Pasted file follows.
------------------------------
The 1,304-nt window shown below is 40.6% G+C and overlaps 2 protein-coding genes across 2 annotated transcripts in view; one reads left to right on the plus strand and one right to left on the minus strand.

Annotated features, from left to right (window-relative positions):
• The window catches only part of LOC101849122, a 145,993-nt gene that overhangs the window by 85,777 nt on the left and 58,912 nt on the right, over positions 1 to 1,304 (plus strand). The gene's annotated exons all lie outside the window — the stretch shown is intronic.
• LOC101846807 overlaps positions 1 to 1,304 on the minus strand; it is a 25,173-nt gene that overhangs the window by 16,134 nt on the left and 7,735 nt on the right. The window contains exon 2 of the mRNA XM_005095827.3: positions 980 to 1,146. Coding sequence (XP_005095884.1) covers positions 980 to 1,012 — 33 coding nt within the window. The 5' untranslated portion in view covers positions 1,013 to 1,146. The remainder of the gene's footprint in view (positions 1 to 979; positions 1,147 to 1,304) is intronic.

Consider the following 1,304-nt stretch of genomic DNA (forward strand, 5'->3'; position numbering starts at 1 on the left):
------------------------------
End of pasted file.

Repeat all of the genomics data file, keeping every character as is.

The 1,304-nt window shown below is 40.6% G+C and overlaps 2 protein-coding genes across 2 annotated transcripts in view; one reads left to right on the plus strand and one right to left on the minus strand.

Annotated features, from left to right (window-relative positions):
• The window catches only part of LOC101849122, a 145,993-nt gene that overhangs the window by 85,777 nt on the left and 58,912 nt on the right, over positions 1 to 1,304 (plus strand). The gene's annotated exons all lie outside the window — the stretch shown is intronic.
• LOC101846807 overlaps positions 1 to 1,304 on the minus strand; it is a 25,173-nt gene that overhangs the window by 16,134 nt on the left and 7,735 nt on the right. The window contains exon 2 of the mRNA XM_005095827.3: positions 980 to 1,146. Coding sequence (XP_005095884.1) covers positions 980 to 1,012 — 33 coding nt within the window. The 5' untranslated portion in view covers positions 1,013 to 1,146. The remainder of the gene's footprint in view (positions 1 to 979; positions 1,147 to 1,304) is intronic.

Consider the following 1,304-nt stretch of genomic DNA (forward strand, 5'->3'; position numbering starts at 1 on the left):